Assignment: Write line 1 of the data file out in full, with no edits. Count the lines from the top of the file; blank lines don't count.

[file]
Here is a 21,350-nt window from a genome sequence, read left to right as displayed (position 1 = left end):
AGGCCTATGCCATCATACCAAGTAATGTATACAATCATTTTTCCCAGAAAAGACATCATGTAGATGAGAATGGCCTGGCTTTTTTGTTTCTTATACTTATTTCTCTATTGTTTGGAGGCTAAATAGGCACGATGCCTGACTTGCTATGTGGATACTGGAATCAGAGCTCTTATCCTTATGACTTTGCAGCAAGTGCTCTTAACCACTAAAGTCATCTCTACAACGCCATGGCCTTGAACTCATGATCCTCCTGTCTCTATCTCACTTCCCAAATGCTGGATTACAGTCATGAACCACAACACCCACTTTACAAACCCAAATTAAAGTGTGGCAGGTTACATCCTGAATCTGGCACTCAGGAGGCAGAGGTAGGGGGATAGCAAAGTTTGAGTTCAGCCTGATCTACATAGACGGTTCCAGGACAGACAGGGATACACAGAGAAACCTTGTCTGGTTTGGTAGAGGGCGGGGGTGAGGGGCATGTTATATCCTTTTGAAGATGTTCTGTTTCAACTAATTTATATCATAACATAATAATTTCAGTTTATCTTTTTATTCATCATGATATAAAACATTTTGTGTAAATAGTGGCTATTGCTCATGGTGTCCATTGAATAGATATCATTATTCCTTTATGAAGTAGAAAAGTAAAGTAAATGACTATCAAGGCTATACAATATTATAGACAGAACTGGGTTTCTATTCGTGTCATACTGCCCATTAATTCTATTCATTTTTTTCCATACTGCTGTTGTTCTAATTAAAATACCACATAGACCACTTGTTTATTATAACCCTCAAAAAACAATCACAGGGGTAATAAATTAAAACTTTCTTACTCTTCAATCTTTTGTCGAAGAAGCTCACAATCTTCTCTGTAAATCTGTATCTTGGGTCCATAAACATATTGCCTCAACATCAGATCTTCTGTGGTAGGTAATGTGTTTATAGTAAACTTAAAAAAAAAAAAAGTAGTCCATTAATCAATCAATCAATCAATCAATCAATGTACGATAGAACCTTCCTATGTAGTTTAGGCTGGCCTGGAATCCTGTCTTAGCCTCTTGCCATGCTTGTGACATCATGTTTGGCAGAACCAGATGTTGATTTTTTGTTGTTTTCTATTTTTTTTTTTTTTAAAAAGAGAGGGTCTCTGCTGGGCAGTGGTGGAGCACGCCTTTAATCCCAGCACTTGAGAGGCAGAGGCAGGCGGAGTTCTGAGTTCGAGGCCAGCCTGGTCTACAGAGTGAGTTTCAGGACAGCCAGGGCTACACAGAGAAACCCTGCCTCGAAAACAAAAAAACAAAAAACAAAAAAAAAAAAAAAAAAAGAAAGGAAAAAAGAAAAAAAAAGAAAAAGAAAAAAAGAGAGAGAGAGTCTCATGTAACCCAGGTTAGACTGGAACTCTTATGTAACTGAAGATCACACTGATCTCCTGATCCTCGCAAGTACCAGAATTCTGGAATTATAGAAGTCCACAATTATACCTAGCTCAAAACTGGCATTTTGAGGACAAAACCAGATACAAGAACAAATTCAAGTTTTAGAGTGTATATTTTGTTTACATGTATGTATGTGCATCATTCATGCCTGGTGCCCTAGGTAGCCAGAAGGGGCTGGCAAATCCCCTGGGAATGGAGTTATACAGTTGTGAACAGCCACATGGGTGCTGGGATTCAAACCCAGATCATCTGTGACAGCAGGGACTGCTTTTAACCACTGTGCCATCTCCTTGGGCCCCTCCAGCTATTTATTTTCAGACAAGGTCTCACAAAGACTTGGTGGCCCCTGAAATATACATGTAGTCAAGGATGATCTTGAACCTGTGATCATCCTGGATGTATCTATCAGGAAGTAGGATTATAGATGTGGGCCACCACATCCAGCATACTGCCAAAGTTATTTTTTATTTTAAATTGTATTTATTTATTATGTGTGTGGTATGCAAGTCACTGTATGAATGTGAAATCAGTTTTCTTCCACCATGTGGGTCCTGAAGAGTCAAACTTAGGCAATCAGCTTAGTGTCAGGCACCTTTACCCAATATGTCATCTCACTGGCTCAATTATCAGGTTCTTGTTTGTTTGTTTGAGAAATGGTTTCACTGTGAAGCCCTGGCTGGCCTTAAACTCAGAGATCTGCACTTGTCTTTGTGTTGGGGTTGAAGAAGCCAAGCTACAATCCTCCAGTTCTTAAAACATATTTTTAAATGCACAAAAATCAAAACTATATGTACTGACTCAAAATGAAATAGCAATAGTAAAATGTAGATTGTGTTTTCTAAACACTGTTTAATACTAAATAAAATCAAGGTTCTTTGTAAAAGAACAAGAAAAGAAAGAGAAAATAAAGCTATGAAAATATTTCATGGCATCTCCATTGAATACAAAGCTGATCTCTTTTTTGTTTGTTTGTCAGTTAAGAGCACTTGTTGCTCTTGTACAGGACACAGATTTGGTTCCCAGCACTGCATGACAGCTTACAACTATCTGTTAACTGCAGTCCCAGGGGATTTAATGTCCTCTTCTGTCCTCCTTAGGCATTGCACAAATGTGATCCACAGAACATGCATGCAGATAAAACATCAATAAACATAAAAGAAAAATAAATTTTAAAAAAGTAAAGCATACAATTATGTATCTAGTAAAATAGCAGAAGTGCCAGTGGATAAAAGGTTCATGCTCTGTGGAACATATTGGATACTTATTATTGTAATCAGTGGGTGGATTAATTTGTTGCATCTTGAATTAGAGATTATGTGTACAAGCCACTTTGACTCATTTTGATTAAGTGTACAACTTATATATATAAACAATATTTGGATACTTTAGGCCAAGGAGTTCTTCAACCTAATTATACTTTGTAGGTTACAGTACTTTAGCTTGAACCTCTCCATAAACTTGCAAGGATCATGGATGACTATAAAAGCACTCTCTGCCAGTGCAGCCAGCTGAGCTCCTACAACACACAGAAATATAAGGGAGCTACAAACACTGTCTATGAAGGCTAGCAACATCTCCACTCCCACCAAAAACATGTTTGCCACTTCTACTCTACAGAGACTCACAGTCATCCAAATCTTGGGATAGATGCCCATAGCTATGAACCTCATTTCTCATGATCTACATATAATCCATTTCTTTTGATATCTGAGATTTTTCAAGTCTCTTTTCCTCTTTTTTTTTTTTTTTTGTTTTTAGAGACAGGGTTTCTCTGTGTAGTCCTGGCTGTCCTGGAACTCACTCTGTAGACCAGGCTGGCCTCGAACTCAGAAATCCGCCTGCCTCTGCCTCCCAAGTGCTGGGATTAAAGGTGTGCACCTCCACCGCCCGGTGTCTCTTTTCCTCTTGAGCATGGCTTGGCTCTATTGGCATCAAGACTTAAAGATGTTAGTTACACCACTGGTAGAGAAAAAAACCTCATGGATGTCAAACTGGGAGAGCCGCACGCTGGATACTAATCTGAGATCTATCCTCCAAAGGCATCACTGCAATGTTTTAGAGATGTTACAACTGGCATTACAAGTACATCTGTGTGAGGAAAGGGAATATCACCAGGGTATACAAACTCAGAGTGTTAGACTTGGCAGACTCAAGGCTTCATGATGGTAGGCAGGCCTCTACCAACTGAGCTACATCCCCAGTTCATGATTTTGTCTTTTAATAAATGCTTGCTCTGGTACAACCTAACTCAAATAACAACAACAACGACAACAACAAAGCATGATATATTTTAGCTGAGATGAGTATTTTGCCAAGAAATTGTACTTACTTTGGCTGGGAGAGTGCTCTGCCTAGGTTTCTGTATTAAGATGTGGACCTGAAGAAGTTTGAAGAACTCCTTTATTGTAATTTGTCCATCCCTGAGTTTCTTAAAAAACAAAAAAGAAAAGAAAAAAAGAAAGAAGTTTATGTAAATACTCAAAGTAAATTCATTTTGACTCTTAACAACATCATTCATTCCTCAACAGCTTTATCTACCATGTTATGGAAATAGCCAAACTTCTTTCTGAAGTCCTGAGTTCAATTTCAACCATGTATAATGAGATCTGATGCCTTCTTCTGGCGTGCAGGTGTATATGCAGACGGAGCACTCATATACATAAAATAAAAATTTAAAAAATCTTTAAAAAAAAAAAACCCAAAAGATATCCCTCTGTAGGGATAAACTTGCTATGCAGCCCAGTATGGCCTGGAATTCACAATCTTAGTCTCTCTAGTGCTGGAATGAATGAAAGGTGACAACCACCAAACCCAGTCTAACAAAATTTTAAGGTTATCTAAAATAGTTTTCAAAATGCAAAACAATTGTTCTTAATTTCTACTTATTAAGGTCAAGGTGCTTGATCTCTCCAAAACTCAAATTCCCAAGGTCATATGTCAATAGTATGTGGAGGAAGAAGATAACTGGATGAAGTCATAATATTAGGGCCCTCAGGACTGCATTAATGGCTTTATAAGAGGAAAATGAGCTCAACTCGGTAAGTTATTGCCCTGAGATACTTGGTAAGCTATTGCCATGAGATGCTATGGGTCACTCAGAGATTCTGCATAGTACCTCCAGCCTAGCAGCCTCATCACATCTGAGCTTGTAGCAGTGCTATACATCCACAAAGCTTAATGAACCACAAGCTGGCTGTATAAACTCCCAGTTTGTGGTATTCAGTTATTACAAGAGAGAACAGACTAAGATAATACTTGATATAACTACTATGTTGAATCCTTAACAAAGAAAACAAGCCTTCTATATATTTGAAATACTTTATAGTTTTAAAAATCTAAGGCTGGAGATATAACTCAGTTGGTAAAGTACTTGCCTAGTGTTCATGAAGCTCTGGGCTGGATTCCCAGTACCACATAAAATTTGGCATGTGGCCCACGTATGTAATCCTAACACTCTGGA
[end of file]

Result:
Here is a 21,350-nt window from a genome sequence, read left to right as displayed (position 1 = left end):